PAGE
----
tremoring with Mona Van Duyn

One of my favorite happenings in a poem is when something seemingly distant from our personal lives is brought closer. This week’s poem, “Earth Tremors Felt in Missouri” by Mona Van Duyn, is a profound meditation of a far-off quake deemed “nothing personal.” The speaker in this poem pushes against this assertion and interrogates the possible meanings of the tremors felt. The poem becomes a space for lingering and dwelling, the most exquisite moments of which happen in the second stanza:

But the earth said last night that what I feel,
you feel; what secretly moves you, moves me.
One small, sensuous catastrophe
makes inklings letters, spelled in a worldly tremble.

milky wayHere, I’m moved by the turn from the outside world to the inner workings between two people. Not only is the natural occurrence put in terms of a relationship, it becomes conspiratorial. When the speaker notes “what secretly moves you, moves me” and makes it a suggestion from the earth itself, the far-off motion of a quake is juxtaposed with desire. Suddenly what is privately known is, for a moment, potentially exposed.

That the form of the poem is a sonnet further adds to the conspiratorial argument. In fourteen lines of rhymed and nuanced pacing, we are invited into the tremors of another’s thoughts.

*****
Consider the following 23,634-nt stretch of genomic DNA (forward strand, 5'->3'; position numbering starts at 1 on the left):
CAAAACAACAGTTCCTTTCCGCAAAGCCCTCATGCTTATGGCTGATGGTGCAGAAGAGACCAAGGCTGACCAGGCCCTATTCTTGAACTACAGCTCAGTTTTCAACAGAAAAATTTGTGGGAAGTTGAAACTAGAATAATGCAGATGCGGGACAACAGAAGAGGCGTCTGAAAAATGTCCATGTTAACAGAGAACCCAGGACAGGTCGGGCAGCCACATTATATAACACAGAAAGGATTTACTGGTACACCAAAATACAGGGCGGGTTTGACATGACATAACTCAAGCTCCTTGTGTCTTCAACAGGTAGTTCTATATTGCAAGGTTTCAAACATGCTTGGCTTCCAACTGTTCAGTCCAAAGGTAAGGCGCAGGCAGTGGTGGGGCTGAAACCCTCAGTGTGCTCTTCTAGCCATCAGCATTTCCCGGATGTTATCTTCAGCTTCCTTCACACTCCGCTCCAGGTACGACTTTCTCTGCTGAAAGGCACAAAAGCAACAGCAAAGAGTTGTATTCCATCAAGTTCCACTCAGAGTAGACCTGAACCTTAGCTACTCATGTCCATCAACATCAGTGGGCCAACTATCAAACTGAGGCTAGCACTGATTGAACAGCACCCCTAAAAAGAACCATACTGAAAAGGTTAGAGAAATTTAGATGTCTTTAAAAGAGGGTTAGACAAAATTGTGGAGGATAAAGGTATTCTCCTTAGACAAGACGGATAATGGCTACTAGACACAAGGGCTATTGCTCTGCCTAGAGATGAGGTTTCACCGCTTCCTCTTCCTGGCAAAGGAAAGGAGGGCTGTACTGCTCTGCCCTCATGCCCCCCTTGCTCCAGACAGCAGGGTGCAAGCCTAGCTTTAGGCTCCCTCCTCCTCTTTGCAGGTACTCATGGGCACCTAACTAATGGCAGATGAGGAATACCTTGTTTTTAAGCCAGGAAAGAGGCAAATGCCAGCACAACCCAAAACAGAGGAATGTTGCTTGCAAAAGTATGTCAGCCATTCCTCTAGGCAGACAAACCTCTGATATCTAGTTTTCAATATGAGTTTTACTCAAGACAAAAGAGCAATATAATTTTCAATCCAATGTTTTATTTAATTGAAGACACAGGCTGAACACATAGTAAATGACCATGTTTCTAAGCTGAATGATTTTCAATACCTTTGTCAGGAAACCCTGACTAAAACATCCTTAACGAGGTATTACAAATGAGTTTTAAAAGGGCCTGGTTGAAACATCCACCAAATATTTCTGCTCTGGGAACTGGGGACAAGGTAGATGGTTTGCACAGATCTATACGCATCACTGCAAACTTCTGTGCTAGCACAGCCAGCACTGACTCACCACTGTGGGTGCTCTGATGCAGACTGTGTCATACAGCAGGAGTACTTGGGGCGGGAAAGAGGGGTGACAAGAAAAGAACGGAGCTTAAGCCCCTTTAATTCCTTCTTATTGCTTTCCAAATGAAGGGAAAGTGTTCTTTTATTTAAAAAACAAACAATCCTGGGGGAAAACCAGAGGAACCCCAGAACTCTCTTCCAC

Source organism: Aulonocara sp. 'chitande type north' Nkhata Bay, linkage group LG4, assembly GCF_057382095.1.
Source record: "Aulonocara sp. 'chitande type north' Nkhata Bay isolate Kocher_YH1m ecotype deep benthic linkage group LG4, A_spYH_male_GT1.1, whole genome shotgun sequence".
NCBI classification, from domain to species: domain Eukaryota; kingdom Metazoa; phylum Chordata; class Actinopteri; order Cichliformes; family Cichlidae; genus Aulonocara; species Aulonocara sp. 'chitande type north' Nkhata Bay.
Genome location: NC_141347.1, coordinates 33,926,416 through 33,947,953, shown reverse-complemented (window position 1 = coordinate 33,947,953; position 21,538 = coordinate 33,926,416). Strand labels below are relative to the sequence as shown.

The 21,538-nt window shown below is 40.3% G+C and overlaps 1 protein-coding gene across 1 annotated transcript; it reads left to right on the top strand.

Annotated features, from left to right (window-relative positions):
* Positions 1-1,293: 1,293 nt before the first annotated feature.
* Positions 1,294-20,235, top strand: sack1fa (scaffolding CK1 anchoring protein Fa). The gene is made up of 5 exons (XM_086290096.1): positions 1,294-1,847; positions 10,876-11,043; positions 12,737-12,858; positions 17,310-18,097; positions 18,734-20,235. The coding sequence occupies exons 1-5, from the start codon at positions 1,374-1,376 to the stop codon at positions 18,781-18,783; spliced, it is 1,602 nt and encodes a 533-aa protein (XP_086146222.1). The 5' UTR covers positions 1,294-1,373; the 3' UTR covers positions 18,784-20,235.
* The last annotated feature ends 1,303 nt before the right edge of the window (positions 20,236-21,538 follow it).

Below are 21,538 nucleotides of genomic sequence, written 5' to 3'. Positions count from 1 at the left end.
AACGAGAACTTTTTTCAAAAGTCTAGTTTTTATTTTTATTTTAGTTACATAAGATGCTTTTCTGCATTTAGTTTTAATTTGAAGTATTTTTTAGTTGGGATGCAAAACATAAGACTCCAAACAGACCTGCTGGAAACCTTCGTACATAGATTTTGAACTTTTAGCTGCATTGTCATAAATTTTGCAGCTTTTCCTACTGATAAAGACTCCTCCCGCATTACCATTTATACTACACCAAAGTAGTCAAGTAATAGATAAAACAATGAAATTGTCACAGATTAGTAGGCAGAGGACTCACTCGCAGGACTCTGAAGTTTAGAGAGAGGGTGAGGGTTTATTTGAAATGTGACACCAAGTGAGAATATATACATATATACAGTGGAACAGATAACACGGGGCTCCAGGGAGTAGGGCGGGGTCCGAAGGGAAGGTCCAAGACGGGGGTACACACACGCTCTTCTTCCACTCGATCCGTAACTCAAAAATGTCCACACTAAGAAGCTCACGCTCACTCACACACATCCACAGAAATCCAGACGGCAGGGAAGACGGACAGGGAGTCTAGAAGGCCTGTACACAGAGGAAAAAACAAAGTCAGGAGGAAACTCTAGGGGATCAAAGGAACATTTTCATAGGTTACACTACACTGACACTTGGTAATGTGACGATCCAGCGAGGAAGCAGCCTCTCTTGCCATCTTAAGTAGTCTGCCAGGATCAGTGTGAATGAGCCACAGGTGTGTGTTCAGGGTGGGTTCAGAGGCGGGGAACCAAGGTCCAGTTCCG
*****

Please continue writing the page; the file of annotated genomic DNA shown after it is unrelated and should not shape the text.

Earth Tremors Felt in Missouri – Mona Van Duyn

The quake last night was nothing personal,
you told me this morning. I think one always wonders,
unless, of course, something is visible: tremors
that take us, private and willy-nilly, are usual.

But the earth said last night that what I feel,
you feel; what secretly moves you, moves me.
One small, sensuous catastrophe
makes inklings letters, spelled in a worldly tremble.

The earth, with others on it, turns in its course
as we turn toward each other, less than ourselves, gross,
mindless, more than we were. Pebbles, we swell
to planets, nearing the universal roll,
in our conceit even comprehending the sun,
whose bright ordeal leaves cool men woebegone.

from Selected Poems (Knopf 2003)

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